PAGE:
Toy fads have been around as long as there have been toys.  When I was a kid it was Hot Wheels.  My friends and I were in a veritable arms race to see who could amass the biggest arsenal of cars and elaborate track designs.

Our daughters went through a couple of different fads during their childhood years.  Alyssa just had to have a talking Teddy Ruxpin for Christmas one year.  She played with it for about a week and then lost interest.  (If you ever had one, you might remember that when the batteries on the cassette player started to get low, Teddy's voice would sound like a demon.)  Don't know how much that thing would be worth today, but Wicked Cool Toys brought them back last year and is now selling them for around $100.

The most memorable toy-fad event for our family was in the late 90's when we were on vacation in the Texas Hill Country.  Kristen decided that she just had to have a  Tamagotchi, and we drove up one hill and down another looking for a K-Mart or Wal-Mart that had them in stock.  We finally found one in Kerrville and Kristen spent a considerable amount of her vacation time making sure that digital pet was fed and happy.  Don't know what ultimately happened to it, but I would imagine the Tamagotchi is in a box in our garage somewhere, dead.

The fad of the moment would appear to be the fidget spinner, and its manufacturers are no doubt looking forward to banner sales at Christmas this year.  However, those prospects took a hit this week when Target decided to remove two models of fidget spinners from its shelves because tests revealed they contained high levels of lead.

What's interesting about this development is that technically fidget spinners are not "toys". The U.S. Consumer Product Safety Commission (CPSC) has classified fidget spinners as "general use" products and not as "children’s toys". That fact would normally be immaterial, but in this case it's at the heart of the issue.  As general use products, fidget spinners are not subject to CPSC-mandated lead limits for children's toys.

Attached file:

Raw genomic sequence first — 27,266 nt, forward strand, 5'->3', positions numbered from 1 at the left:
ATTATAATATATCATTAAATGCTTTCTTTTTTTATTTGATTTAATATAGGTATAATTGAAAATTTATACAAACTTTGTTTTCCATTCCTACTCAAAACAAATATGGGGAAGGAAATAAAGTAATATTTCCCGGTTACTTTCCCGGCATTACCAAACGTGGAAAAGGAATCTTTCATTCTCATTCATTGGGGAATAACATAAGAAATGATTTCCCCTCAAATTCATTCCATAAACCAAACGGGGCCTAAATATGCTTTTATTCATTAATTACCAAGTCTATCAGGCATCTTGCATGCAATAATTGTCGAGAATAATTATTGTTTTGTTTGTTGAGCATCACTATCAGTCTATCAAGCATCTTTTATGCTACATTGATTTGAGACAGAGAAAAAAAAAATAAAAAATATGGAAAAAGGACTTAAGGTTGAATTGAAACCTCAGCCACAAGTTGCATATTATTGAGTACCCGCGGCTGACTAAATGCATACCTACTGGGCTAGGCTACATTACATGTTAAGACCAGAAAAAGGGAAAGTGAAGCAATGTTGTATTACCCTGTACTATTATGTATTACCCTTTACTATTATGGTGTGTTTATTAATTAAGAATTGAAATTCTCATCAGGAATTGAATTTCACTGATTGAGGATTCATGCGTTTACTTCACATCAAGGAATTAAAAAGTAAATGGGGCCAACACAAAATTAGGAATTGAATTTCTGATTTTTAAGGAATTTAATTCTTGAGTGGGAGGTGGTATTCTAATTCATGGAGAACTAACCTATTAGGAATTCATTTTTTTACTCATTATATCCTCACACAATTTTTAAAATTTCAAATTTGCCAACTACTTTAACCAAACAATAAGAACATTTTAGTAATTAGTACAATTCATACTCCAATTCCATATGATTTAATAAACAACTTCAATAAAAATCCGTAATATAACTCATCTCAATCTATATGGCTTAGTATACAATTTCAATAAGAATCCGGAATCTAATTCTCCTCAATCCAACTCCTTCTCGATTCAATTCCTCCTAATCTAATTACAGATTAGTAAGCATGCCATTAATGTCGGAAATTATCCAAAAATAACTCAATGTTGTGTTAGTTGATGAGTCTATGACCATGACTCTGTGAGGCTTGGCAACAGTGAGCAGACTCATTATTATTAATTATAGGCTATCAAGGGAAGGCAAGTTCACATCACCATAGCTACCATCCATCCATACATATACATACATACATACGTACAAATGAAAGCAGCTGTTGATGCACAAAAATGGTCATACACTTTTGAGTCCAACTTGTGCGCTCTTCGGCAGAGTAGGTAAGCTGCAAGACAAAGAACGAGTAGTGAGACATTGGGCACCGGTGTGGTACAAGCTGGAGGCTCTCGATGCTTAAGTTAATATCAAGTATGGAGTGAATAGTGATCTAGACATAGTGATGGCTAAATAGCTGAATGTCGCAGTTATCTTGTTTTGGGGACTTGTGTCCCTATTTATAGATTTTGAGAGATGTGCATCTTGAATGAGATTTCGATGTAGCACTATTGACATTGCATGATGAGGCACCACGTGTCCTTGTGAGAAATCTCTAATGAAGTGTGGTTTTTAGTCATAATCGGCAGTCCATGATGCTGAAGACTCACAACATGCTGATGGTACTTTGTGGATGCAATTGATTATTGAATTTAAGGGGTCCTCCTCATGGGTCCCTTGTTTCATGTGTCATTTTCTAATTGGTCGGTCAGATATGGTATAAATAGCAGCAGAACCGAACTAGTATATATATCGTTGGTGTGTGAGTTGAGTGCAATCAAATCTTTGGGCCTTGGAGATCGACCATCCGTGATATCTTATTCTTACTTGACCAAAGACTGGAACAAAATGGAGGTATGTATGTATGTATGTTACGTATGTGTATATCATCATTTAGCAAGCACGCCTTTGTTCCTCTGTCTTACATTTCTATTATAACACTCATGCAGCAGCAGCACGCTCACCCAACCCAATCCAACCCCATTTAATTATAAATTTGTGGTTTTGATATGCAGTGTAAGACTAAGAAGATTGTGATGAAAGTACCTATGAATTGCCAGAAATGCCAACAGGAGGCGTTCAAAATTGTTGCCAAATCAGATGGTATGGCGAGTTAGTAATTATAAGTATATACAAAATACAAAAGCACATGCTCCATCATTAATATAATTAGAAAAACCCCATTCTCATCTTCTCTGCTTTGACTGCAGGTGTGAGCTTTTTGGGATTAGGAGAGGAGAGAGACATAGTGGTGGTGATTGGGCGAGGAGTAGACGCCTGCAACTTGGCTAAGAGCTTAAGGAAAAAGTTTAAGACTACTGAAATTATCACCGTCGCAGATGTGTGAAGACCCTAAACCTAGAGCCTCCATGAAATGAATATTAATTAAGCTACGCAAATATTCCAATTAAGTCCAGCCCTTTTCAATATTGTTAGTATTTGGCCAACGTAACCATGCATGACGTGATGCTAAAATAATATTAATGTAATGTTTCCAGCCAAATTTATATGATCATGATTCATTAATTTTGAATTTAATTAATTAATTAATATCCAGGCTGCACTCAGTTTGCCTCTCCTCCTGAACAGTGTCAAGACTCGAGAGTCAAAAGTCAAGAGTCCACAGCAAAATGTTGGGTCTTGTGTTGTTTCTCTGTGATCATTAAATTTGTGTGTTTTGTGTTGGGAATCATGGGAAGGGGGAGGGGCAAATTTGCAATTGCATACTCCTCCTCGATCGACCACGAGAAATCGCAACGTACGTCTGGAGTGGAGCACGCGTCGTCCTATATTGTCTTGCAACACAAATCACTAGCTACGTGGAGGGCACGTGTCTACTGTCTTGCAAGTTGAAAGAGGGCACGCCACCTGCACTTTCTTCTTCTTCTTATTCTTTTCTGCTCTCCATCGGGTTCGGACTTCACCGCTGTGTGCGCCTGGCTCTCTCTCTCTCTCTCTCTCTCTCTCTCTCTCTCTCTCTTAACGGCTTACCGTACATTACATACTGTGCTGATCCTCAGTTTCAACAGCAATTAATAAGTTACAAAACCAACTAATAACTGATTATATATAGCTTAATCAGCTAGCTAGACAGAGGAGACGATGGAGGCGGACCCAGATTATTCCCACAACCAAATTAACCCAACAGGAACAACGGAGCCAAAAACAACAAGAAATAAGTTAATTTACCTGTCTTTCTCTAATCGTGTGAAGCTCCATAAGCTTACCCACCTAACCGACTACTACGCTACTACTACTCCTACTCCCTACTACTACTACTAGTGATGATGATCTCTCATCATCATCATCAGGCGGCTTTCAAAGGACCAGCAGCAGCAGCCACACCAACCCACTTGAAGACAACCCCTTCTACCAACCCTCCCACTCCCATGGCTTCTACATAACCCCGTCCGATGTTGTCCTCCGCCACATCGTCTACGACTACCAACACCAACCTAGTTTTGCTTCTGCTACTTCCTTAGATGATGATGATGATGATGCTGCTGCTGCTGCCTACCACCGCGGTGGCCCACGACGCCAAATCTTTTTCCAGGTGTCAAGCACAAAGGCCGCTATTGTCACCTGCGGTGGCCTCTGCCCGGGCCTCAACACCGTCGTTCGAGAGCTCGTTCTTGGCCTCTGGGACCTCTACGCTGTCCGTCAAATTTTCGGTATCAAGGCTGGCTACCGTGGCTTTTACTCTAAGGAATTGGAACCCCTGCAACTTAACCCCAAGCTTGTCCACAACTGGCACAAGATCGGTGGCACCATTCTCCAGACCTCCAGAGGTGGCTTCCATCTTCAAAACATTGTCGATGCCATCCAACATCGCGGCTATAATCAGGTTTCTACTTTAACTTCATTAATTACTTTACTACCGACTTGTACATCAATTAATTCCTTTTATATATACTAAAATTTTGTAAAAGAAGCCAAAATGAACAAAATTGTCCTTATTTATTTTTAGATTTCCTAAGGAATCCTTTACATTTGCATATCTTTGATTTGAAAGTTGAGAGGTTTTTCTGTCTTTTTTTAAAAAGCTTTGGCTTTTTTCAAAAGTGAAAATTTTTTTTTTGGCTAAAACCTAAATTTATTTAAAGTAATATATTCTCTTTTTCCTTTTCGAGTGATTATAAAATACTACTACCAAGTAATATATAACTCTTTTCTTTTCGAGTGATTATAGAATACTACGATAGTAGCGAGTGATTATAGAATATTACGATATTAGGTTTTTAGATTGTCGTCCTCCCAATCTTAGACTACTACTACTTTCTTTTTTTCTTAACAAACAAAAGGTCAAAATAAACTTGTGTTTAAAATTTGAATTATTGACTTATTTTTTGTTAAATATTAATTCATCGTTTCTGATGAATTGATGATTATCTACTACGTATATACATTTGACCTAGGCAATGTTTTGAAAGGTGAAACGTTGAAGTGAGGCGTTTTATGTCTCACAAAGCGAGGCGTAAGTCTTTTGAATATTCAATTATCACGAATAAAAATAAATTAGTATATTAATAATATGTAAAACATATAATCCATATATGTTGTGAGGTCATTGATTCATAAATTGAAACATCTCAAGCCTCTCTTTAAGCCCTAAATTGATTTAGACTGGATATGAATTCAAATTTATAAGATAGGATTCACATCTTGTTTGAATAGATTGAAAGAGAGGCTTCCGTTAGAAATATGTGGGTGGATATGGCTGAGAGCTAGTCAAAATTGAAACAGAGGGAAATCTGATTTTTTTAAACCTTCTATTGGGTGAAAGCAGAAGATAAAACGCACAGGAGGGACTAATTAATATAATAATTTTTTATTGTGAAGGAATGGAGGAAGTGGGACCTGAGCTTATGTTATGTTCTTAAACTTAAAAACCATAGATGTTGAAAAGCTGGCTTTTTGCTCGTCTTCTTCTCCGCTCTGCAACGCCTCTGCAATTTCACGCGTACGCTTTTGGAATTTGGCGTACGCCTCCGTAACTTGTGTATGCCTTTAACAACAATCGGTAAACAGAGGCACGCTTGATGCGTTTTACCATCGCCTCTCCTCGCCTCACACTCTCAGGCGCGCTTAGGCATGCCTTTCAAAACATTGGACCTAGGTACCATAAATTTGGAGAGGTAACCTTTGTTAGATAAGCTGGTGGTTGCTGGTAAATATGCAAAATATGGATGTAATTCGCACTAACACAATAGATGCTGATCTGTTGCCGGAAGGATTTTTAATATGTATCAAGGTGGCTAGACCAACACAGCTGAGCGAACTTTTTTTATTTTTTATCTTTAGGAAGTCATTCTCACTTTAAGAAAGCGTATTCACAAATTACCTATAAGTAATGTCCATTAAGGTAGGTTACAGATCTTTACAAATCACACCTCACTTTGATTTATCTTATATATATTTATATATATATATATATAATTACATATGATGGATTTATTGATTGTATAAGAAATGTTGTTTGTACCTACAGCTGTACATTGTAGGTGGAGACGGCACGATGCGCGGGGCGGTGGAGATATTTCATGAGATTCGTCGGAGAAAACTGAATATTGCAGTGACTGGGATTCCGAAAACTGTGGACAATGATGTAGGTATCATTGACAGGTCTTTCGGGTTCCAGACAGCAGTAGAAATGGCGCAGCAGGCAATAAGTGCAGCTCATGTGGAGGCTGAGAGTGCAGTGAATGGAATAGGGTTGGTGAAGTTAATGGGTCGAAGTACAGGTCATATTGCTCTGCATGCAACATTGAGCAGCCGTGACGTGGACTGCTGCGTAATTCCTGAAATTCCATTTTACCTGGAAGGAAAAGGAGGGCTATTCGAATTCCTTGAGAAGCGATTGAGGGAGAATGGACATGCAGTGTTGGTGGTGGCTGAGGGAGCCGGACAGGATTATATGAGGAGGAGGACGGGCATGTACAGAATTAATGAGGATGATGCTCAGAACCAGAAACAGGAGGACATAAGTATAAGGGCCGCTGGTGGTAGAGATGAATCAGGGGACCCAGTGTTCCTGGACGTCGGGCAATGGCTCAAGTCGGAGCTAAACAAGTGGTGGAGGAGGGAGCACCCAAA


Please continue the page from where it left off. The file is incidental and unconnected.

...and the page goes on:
The CPSC labeled the spinners “Ages 14+” but, in practice, they're often used by younger children.  After some pressure from consumer and health advocacy groups, Target decided to pull the spinners from shelves on Friday.  In case you have kids who are expecting a fidget spinner or two from Santa this year, here are the two brands that have been taken off of Target's shelves:  “Fidget Wild Premium Spinner Brass” and “Fidget Wild Premium Spinner Metal.

If your child has a fidget spinner or will soon be getting one, take a tip from a veteran of family fad-finding forays.  When your kid loses interest in that toy he or she just had to have, don't toss it out.  Lock it up somewhere because you never know how much it might be worth someday.

Anybody wanna buy several truckloads of Ty Babies?  I can get 'em for you cheap.



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